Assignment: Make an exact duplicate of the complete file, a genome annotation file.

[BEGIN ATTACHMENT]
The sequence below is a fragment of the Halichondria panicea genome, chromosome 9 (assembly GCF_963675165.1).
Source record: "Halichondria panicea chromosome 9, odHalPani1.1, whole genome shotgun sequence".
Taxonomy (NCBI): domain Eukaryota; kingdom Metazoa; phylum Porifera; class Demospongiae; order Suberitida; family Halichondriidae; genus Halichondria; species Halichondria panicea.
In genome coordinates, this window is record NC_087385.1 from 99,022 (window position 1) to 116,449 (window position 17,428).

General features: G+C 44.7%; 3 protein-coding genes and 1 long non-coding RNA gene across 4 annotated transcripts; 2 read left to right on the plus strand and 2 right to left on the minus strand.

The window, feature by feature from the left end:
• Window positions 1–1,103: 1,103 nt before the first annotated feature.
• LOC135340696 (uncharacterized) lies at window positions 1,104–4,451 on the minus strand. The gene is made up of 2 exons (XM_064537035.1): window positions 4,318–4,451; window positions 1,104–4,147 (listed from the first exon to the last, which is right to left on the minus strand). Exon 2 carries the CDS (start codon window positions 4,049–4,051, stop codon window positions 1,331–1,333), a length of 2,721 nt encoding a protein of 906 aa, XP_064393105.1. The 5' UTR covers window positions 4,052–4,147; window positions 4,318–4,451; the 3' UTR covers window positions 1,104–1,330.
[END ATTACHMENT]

The sequence below is a fragment of the Halichondria panicea genome, chromosome 9 (assembly GCF_963675165.1).
Source record: "Halichondria panicea chromosome 9, odHalPani1.1, whole genome shotgun sequence".
Taxonomy (NCBI): domain Eukaryota; kingdom Metazoa; phylum Porifera; class Demospongiae; order Suberitida; family Halichondriidae; genus Halichondria; species Halichondria panicea.
In genome coordinates, this window is record NC_087385.1 from 99,022 (window position 1) to 116,449 (window position 17,428).

General features: G+C 44.7%; 3 protein-coding genes and 1 long non-coding RNA gene across 4 annotated transcripts; 2 read left to right on the plus strand and 2 right to left on the minus strand.

The window, feature by feature from the left end:
• Window positions 1–1,103: 1,103 nt before the first annotated feature.
• LOC135340696 (uncharacterized) lies at window positions 1,104–4,451 on the minus strand. The gene is made up of 2 exons (XM_064537035.1): window positions 4,318–4,451; window positions 1,104–4,147 (listed from the first exon to the last, which is right to left on the minus strand). Exon 2 carries the CDS (start codon window positions 4,049–4,051, stop codon window positions 1,331–1,333), a length of 2,721 nt encoding a protein of 906 aa, XP_064393105.1. The 5' UTR covers window positions 4,052–4,147; window positions 4,318–4,451; the 3' UTR covers window positions 1,104–1,330.